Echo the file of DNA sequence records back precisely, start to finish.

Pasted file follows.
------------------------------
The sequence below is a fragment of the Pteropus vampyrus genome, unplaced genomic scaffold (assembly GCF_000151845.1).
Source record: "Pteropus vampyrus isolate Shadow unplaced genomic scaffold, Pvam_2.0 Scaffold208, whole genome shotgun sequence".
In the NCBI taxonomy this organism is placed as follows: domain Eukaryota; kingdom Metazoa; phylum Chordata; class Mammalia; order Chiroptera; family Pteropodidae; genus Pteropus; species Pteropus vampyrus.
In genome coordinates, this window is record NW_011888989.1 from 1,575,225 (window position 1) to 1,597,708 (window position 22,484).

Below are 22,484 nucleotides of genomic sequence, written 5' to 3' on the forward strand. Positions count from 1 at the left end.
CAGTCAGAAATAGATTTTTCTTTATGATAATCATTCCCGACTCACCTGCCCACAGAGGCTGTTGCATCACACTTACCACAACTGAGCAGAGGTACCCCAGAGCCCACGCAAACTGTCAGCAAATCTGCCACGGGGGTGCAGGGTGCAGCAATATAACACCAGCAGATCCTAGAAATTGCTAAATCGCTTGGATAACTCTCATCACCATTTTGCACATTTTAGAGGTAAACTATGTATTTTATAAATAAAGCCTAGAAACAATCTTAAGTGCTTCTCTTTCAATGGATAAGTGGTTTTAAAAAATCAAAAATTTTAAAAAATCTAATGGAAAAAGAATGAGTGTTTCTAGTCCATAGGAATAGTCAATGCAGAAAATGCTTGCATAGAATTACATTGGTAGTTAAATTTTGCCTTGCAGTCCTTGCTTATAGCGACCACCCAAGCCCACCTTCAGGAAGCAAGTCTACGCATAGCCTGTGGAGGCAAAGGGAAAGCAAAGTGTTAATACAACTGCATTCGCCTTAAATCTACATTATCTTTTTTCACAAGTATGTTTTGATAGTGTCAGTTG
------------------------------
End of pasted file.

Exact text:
The sequence below is a fragment of the Pteropus vampyrus genome, unplaced genomic scaffold (assembly GCF_000151845.1).
Source record: "Pteropus vampyrus isolate Shadow unplaced genomic scaffold, Pvam_2.0 Scaffold208, whole genome shotgun sequence".
In the NCBI taxonomy this organism is placed as follows: domain Eukaryota; kingdom Metazoa; phylum Chordata; class Mammalia; order Chiroptera; family Pteropodidae; genus Pteropus; species Pteropus vampyrus.
In genome coordinates, this window is record NW_011888989.1 from 1,575,225 (window position 1) to 1,597,708 (window position 22,484).

Below are 22,484 nucleotides of genomic sequence, written 5' to 3' on the forward strand. Positions count from 1 at the left end.
CAGTCAGAAATAGATTTTTCTTTATGATAATCATTCCCGACTCACCTGCCCACAGAGGCTGTTGCATCACACTTACCACAACTGAGCAGAGGTACCCCAGAGCCCACGCAAACTGTCAGCAAATCTGCCACGGGGGTGCAGGGTGCAGCAATATAACACCAGCAGATCCTAGAAATTGCTAAATCGCTTGGATAACTCTCATCACCATTTTGCACATTTTAGAGGTAAACTATGTATTTTATAAATAAAGCCTAGAAACAATCTTAAGTGCTTCTCTTTCAATGGATAAGTGGTTTTAAAAAATCAAAAATTTTAAAAAATCTAATGGAAAAAGAATGAGTGTTTCTAGTCCATAGGAATAGTCAATGCAGAAAATGCTTGCATAGAATTACATTGGTAGTTAAATTTTGCCTTGCAGTCCTTGCTTATAGCGACCACCCAAGCCCACCTTCAGGAAGCAAGTCTACGCATAGCCTGTGGAGGCAAAGGGAAAGCAAAGTGTTAATACAACTGCATTCGCCTTAAATCTACATTATCTTTTTTCACAAGTATGTTTTGATAGTGTCAGTTG